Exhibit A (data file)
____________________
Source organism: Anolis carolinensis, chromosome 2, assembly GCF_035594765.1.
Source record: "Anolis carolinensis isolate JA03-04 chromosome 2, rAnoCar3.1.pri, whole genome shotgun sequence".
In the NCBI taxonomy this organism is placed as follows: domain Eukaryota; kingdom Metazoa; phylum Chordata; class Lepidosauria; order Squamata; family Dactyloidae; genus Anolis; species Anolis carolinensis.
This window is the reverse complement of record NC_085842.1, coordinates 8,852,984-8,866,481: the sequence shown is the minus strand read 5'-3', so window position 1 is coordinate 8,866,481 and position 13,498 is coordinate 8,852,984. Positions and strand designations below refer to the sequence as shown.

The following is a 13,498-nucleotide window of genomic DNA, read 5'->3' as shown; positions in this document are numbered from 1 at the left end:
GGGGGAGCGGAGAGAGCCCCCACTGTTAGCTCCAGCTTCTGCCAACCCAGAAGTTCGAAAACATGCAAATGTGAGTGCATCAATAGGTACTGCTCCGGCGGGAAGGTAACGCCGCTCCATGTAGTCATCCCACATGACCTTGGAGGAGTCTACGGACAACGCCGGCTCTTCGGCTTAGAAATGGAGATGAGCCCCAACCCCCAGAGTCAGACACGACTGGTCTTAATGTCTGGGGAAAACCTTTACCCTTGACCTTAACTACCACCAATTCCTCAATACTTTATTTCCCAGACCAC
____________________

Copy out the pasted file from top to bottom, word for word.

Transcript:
Source organism: Anolis carolinensis, chromosome 2, assembly GCF_035594765.1.
Source record: "Anolis carolinensis isolate JA03-04 chromosome 2, rAnoCar3.1.pri, whole genome shotgun sequence".
In the NCBI taxonomy this organism is placed as follows: domain Eukaryota; kingdom Metazoa; phylum Chordata; class Lepidosauria; order Squamata; family Dactyloidae; genus Anolis; species Anolis carolinensis.
This window is the reverse complement of record NC_085842.1, coordinates 8,852,984-8,866,481: the sequence shown is the minus strand read 5'-3', so window position 1 is coordinate 8,866,481 and position 13,498 is coordinate 8,852,984. Positions and strand designations below refer to the sequence as shown.

The following is a 13,498-nucleotide window of genomic DNA, read 5'->3' as shown; positions in this document are numbered from 1 at the left end:
GGGGGAGCGGAGAGAGCCCCCACTGTTAGCTCCAGCTTCTGCCAACCCAGAAGTTCGAAAACATGCAAATGTGAGTGCATCAATAGGTACTGCTCCGGCGGGAAGGTAACGCCGCTCCATGTAGTCATCCCACATGACCTTGGAGGAGTCTACGGACAACGCCGGCTCTTCGGCTTAGAAATGGAGATGAGCCCCAACCCCCAGAGTCAGACACGACTGGTCTTAATGTCTGGGGAAAACCTTTACCCTTGACCTTAACTACCACCAATTCCTCAATACTTTATTTCCCAGACCAC